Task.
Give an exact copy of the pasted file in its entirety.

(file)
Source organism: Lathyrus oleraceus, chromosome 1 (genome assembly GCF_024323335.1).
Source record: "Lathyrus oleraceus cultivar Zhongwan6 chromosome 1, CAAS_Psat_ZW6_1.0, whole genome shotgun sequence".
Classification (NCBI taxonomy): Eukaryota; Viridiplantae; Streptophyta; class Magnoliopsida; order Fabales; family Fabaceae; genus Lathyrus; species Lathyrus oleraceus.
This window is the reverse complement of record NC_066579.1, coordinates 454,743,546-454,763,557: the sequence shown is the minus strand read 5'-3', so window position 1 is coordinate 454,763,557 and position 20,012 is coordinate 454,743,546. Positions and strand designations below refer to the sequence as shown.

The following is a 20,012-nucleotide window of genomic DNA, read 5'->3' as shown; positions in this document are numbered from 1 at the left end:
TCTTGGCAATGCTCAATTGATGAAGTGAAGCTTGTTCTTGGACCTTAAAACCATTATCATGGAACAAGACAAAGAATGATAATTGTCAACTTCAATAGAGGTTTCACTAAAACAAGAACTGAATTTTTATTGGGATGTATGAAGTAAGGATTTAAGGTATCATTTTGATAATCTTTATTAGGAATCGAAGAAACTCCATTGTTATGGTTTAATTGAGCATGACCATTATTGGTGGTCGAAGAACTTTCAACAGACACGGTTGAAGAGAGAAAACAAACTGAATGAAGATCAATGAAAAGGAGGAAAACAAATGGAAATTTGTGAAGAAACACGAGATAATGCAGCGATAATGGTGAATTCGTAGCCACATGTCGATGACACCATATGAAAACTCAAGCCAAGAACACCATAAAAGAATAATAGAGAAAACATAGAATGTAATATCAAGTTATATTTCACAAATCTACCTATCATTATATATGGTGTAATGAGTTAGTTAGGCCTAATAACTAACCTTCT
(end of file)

Source organism: Lathyrus oleraceus, chromosome 1 (genome assembly GCF_024323335.1).
Source record: "Lathyrus oleraceus cultivar Zhongwan6 chromosome 1, CAAS_Psat_ZW6_1.0, whole genome shotgun sequence".
Classification (NCBI taxonomy): Eukaryota; Viridiplantae; Streptophyta; class Magnoliopsida; order Fabales; family Fabaceae; genus Lathyrus; species Lathyrus oleraceus.
This window is the reverse complement of record NC_066579.1, coordinates 454,743,546-454,763,557: the sequence shown is the minus strand read 5'-3', so window position 1 is coordinate 454,763,557 and position 20,012 is coordinate 454,743,546. Positions and strand designations below refer to the sequence as shown.

The following is a 20,012-nucleotide window of genomic DNA, read 5'->3' as shown; positions in this document are numbered from 1 at the left end:
TCTTGGCAATGCTCAATTGATGAAGTGAAGCTTGTTCTTGGACCTTAAAACCATTATCATGGAACAAGACAAAGAATGATAATTGTCAACTTCAATAGAGGTTTCACTAAAACAAGAACTGAATTTTTATTGGGATGTATGAAGTAAGGATTTAAGGTATCATTTTGATAATCTTTATTAGGAATCGAAGAAACTCCATTGTTATGGTTTAATTGAGCATGACCATTATTGGTGGTCGAAGAACTTTCAACAGACACGGTTGAAGAGAGAAAACAAACTGAATGAAGATCAATGAAAAGGAGGAAAACAAATGGAAATTTGTGAAGAAACACGAGATAATGCAGCGATAATGGTGAATTCGTAGCCACATGTCGATGACACCATATGAAAACTCAAGCCAAGAACACCATAAAAGAATAATAGAGAAAACATAGAATGTAATATCAAGTTATATTTCACAAATCTACCTATCATTATATATGGTGTAATGAGTTAGTTAGGCCTAATAACTAACCTTCT